Kandake, kadake or kentake (Meroitic: 𐦲𐦷𐦲𐦡 kdke or 𐦲𐦴𐦲𐦡 ktke), often Latinised as Candace (Ancient Greek: Κανδάκη), was the Meroitic term for the sister of the king of Kush who, due to the matrilineal succession, would bear the next heir, making her a queen mother. She had her own court, probably acted as a landholder and held a prominent secular role as regent. Contemporary Greek and Roman sources treat it, incorrectly, as a name. The name Candace is derived from the way the word is used in the New Testament (Acts 8:27).
Bas-reliefs dated to about 170 B.C. reveal the kentake Shanakdakheto, dressed in armor and wielding a spear in battle. She did not rule as queen regent or queen mother, but as a fully independent ruler. Her husband was her consort. In bas-reliefs found in the ruins of building projects she commissioned, Shanakdakheto is portrayed both alone as well as with her husband and son, who would inherit the throne by her death.
In 25 BC the Kush kandake Amanirenas, as reported by Strabo, attacked the city of Syene, today's Aswan, in territory of the Roman Empire; Emperor Augustus destroyed the city of Napata in retaliation.
Now an angel of the Lord said to Philip, "Rise and go toward the south to the road that goes down from Jerusalem to Gaza." This is a desert place. And he rose and went. And there was an Ethiopian, a eunuch, a court official of Candace, queen of the Ethiopians, who was in charge of all her treasure. He had come to Jerusalem to worship
The queen concerned may have been Amantitere (AD 22–41).
He discussed with Philip the meaning of a perplexing passage from the Book of Isaiah. Philip explained the scripture to him and he was promptly baptised in some nearby water. The eunuch 'went on his way, rejoicing', and presumably therefore reported back on his conversion to the Kandake.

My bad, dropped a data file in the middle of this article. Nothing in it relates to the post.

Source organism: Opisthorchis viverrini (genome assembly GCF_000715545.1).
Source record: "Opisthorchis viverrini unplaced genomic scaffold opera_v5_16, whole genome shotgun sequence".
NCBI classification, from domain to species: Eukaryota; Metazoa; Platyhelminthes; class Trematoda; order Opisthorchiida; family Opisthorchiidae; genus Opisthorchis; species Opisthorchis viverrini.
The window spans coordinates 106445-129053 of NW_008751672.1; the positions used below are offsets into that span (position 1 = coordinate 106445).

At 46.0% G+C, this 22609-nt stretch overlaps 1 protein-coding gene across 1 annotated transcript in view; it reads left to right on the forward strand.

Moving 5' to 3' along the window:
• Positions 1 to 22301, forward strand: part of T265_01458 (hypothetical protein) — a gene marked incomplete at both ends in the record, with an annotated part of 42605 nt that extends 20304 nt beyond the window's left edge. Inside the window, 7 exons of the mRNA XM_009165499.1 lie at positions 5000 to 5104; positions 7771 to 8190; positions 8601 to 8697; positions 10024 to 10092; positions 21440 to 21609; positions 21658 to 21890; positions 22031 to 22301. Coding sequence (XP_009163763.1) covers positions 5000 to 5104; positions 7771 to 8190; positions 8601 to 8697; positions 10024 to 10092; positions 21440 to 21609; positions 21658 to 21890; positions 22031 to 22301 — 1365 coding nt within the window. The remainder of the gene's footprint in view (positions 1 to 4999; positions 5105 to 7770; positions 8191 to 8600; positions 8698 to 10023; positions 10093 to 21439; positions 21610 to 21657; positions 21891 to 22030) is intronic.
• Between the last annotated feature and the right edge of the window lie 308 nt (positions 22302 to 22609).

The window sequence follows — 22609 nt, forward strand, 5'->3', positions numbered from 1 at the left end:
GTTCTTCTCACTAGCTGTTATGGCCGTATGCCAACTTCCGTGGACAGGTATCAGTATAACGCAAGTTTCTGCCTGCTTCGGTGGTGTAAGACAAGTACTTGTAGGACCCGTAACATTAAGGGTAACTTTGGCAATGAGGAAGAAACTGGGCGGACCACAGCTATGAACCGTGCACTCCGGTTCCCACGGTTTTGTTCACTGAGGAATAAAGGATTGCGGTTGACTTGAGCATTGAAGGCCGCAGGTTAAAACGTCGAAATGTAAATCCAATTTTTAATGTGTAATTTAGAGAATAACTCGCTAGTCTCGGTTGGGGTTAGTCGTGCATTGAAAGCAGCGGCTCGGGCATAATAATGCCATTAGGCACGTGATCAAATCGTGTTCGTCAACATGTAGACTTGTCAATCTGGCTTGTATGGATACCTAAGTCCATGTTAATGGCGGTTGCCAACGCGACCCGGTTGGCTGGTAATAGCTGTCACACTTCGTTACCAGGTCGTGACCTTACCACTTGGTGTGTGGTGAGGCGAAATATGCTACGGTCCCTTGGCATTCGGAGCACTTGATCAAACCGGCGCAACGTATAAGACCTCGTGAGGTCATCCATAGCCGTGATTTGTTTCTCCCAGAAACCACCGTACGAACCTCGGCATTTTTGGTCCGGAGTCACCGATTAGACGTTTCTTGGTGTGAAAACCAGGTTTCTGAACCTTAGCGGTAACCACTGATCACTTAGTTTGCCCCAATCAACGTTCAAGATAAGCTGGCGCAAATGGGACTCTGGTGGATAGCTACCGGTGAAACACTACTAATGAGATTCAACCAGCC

A legend in the Alexander romance claims that "Candace of Meroë" fought Alexander the Great. In fact, Alexander never attacked Nubia and never attempted to move further south than the oasis of Siwa in Egypt. The story is that when Alexander attempted to conquer her lands in 332 BC, she arranged her armies strategically to meet him and was present on a war elephant when he approached. Having assessed the strength of her armies, Alexander decided to withdraw from Nubia, heading to Egypt instead. Another story claims that Alexander and Candace had a romantic encounter.
These accounts originate from "The Alexander Romance" by an unknown writer called Pseudo-Callisthenes, and the work is largely a fictionalized and grandiose account of Alexander's life. It is commonly quoted, but there seems to be no historical reference to this event from Alexander's time. The whole story of Alexander and Candace's encounter appears to be legendary.
Kandakes of Kush
- Shanakdakhete (177 BCE–155 BCE) (earliest known ruling queen)
- Amanirenas (40 BCE–10 BCE)
- Amanishakheto (c. 10 BCE–1 CE)
- Amanitore (1–20 CE)
- Amantitere (22–41 CE)
- Amanikhatashan (62–85 CE)
- Maleqorobar (266–283 CE)
- Lahideamani (306–314 CE)
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- Budge, Sir Ernest Alfred Wallis (1911). Cook's handbook for Egypt and the Egyptian Sûdân. T. Cook & Son. p. 737.
- Harris 2014, p. 29.
- Acts 8:26-27
- Isaiah 53:7-8
- Acts 8:39
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- Harris, G.L.A. (2014). Living Legends and Full Agency: Implications of Repealing the Combat Exclusion Policy. CRC Press. ISBN 978-1-4665-1378-5.